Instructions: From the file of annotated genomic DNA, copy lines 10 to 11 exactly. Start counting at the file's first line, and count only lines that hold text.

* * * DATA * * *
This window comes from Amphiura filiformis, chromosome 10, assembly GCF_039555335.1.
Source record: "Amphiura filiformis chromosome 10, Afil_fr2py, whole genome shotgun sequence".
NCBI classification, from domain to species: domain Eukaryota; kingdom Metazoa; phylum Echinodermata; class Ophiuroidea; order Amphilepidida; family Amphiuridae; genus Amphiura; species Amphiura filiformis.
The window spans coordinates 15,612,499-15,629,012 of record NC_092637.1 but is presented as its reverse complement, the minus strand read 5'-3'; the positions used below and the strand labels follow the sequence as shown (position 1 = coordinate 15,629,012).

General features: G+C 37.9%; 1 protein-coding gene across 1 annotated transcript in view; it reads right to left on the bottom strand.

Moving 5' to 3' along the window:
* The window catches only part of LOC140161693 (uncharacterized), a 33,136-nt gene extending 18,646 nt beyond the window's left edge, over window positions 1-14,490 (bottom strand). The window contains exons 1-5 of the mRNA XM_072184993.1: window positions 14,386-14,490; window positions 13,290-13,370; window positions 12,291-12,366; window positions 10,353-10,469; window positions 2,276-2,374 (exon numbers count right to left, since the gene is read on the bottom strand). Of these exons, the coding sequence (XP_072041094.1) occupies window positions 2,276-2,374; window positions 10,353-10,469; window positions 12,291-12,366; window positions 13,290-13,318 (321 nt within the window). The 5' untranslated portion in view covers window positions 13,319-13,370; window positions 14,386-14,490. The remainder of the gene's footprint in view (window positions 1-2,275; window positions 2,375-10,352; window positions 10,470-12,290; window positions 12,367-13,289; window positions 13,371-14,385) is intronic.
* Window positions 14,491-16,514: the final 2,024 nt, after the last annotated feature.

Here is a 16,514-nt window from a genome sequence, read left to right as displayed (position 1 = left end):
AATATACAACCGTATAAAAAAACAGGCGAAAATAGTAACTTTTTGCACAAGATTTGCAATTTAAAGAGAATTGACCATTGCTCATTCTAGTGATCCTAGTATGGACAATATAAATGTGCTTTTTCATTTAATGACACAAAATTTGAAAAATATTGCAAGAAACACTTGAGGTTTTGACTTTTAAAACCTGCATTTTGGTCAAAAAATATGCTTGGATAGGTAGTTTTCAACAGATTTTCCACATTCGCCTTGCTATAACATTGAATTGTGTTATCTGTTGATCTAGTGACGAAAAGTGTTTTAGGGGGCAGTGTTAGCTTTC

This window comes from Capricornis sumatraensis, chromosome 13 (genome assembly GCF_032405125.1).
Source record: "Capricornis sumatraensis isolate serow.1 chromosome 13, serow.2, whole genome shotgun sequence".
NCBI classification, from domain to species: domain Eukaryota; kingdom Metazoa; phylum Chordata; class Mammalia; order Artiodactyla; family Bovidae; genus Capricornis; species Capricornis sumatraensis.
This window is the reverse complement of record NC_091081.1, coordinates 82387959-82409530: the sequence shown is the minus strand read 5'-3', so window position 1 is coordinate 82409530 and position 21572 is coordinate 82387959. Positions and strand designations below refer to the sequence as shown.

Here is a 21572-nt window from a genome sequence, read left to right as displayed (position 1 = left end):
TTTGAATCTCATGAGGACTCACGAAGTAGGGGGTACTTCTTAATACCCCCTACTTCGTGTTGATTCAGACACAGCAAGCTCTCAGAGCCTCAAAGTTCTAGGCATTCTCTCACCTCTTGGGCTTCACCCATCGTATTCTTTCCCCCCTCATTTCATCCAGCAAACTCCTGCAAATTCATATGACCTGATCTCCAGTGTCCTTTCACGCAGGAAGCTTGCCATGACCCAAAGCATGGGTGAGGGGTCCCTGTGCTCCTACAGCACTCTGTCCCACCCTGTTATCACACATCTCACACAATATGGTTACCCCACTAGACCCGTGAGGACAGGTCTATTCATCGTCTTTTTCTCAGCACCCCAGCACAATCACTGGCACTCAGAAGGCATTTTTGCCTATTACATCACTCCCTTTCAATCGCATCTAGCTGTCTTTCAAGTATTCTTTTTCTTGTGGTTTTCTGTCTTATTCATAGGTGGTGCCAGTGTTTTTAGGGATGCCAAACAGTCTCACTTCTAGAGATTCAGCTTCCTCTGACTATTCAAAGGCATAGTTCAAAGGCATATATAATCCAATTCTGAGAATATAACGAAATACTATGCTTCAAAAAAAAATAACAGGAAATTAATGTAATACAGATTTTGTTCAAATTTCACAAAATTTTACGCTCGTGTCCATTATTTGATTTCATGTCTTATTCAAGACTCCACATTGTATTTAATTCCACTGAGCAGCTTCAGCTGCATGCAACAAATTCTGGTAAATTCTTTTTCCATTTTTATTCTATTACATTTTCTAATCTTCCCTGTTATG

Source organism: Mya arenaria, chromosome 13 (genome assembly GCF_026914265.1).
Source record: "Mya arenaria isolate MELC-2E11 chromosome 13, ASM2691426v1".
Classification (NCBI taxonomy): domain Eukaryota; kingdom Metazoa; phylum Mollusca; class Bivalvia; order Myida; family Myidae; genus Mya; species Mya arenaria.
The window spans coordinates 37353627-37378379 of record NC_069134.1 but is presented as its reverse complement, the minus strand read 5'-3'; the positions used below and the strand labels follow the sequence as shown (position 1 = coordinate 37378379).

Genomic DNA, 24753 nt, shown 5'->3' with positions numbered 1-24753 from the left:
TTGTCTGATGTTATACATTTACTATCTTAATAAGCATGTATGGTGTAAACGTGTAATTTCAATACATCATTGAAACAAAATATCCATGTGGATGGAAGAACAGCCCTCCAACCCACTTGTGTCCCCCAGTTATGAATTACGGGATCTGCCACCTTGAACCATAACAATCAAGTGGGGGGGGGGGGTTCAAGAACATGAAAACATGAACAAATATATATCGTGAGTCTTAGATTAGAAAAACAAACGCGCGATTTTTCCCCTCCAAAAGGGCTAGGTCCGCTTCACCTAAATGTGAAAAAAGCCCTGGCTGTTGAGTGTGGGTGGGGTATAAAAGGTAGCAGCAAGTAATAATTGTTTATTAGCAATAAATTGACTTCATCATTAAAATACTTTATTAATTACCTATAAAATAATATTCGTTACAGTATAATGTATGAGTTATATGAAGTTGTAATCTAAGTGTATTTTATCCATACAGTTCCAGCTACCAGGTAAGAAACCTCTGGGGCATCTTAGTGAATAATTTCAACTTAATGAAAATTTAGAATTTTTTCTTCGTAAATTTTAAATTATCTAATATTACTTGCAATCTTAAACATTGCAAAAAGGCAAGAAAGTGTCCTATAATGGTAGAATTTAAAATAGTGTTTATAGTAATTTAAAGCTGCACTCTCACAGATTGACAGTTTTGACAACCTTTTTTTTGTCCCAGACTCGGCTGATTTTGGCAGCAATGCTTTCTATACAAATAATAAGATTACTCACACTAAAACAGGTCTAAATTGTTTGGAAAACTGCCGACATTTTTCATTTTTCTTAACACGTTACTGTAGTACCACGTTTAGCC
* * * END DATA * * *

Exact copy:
AATATACAACCGTATAAAAAAACAGGCGAAAATAGTAACTTTTTGCACAAGATTTGCAATTTAAAGAGAATTGACCATTGCTCATTCTAGTGATCCTAGTATGGACAATATAAATGTGCTTTTTCATTTAATGACACAAAATTTGAAAAATATTGCAAGAAACACTTGAGGTTTTGACTTTTAAAACCTGCATTTTGGTCAAAAAATATGCTTGGATAGGTAGTTTTCAACAGATTTTCCACATTCGCCTTGCTATAACATTGAATTGTGTTATCTGTTGATCTAGTGACGAAAAGTGTTTTAGGGGGCAGTGTTAGCTTTC

This window comes from Capricornis sumatraensis, chromosome 13 (genome assembly GCF_032405125.1).